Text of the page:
Mr. Wunsch’s comments focused on conveying playfulness in the opening and closing presto sections and more serious feelings in the middle section. He appealed to Jingyuan’s imagination, advising her to keep the tempo and pay attention to surprises in the score. To avoid unwanted accents, particularly with repeated staccato notes, stay close to the keys. That technique also promotes rhythmic precision. With the change of pace in m. 60, make it more of a gesture; make it different. In mm. 66-72, sweep up and down the keyboard with the right hand and project the melody in the left hand. In mm. 98-108, think of the sweeping eighth note passage in the right hand as an improvisation, and project the melody in the left hand. In m. 132, a homophonic passage, project the top voice. He called for more freedom, more ebb and flow.
In the melodious middle section, marked Più lento, we are reminded of the Bel canto opera Chopin adored, with the singer accompanied by the orchestra. Here, Aaron Wunsch commented, the melody in the right hand should be projected with a quality different from that of the accompanying bass. He asked if the singer was “singing out or singing in,” referring to declamation or introspection, again addressing interpretation. He marveled at the descending treble scale in m. 462, “a haunting from the past that gives you the shivers.” Then in m. 433, the treble thirds and sixths in bel canto is for duo, and the singing is “singing out.” Jingyuan garnered praise for her skill and overall interpretation from the master teacher.
Christina Wang, student of Stella Xu, performed William Bolcom’s The Garden of EdenSuite: III. The Serpent’s Kiss, (Rag Fantasy). Herrollicking performance of this showpiece almost had the entireaudience stomping. Mr. Wunsch reminded us of the things thatinfluenced Bolcom: Scott Joplin and his Maple Leaf Rag, with its syncopated rhythms, theinfluences of African American music along with the rousing John Philip Sousa ABA march forms. He also cited Joplin’s opera Treemonisha, with its reference to superstition,the supernatural, and goodand evil. ”Captivate us with the serpent’s seductive nature,” he coached. “But this is a sly, sneaky serpent, so maintain good humor.”
Christina earned Mr. Wunsch’s praise but also inspired some suggestions. Regarding repeated keys: “They are dangerous on the piano, and could sound like a woodpecker!” Again, he reminded the pianist to stay closer to the keys and repeat them without letting the key fully rise. Similarly, when you play the chord as a tremolo, replay keys before they rise fully. When a fp marking appears in a piano section, keep the louder notes in the mf range, just to give it emphasis. Think about suffusing the bass with mystery. He demonstrated how projecting the chord changes in the right hand can be more effective than articulating individual passage notes. Mr. Wunsch also commented approvingly on Christina’s use of the swing rhythmic style and her rhythmic hand taps on the opened fallboard. He did ask her about whistling as noted in the score. When playing octaves, he recommended relaxing the thumb, (have a loose thumb) and projecting the top voice.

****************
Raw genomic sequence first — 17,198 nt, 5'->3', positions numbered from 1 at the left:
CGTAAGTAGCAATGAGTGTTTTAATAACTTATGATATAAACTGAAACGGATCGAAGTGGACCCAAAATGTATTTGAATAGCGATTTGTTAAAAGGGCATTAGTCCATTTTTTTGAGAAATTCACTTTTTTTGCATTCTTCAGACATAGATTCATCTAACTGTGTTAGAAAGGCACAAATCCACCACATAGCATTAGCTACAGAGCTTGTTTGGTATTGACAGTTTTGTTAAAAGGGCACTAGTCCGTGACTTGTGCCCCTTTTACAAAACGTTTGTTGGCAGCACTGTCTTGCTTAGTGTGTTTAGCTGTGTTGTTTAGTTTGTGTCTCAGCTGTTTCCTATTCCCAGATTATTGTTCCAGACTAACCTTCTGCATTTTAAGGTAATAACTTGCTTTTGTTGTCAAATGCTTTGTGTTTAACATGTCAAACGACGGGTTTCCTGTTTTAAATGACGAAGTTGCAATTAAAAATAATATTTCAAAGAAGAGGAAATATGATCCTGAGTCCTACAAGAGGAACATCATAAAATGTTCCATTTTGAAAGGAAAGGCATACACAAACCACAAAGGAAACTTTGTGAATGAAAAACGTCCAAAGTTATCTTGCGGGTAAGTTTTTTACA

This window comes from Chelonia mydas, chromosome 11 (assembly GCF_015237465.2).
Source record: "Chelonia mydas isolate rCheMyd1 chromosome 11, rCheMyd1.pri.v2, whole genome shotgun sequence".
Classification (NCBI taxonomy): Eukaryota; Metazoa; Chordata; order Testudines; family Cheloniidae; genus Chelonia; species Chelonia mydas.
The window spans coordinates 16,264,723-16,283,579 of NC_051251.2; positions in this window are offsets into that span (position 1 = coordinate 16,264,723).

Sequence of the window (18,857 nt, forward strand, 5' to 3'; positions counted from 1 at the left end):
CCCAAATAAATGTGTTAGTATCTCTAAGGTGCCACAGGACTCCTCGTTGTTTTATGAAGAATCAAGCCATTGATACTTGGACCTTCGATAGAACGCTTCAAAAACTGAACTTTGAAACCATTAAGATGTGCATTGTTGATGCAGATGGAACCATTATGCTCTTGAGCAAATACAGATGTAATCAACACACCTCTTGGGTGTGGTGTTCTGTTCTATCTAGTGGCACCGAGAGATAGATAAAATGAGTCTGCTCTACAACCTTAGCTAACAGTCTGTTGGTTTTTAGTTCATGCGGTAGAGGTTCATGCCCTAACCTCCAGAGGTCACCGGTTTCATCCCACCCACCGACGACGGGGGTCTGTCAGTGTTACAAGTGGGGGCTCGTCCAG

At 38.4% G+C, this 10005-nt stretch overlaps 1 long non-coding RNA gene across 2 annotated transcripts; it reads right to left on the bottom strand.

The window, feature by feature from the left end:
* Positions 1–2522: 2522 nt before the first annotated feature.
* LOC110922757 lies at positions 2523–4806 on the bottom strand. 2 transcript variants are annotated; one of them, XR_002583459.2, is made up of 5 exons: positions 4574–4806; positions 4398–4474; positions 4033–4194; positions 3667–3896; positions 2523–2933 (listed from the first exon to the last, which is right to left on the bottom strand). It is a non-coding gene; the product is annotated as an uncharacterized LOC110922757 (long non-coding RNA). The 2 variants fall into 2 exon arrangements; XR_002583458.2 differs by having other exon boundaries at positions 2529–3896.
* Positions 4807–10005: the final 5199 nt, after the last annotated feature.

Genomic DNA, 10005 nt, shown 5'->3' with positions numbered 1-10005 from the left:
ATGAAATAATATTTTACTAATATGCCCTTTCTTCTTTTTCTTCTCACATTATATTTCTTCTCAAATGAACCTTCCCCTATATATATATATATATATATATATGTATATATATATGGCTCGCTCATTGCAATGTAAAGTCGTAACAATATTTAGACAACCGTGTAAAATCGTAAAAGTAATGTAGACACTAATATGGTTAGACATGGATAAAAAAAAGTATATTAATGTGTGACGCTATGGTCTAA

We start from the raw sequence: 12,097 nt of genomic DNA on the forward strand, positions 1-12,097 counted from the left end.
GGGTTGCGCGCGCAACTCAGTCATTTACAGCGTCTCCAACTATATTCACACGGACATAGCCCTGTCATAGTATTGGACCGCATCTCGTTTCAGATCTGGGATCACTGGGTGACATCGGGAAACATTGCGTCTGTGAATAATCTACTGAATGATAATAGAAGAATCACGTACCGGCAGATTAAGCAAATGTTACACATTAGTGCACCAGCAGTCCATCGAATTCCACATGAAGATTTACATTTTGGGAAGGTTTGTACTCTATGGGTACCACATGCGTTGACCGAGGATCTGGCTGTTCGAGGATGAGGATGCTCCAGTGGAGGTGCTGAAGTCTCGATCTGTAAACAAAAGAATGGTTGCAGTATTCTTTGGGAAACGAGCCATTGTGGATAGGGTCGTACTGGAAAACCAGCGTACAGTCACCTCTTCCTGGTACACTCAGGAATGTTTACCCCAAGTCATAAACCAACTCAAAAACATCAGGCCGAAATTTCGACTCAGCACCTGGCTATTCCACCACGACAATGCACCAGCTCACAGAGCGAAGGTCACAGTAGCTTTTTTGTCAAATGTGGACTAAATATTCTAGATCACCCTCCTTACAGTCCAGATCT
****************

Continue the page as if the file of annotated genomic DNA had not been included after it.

Another strategy he offered was to start the section in thirds not too slowly, so there would be room to gradually ritard further. Return to the recap at the same speed as the beginning pulse. In some places, when the harmony shifts, play more slowly. Near the end of the piece, play the totally weird chords as if you are flopping your hands on the keys. Mr. Wunsch coached Christina to reserve her loudest and wildest playing for the section following the score instructions: Now! Let Go!
Aaron Wunsch, Danette Whelan, and Lisa Casia praised the performers, who received MEA Young Artist certificates for their outstanding achievements.
Bertha Mandel, writer
Lisa Gonzalez, screen shots, layout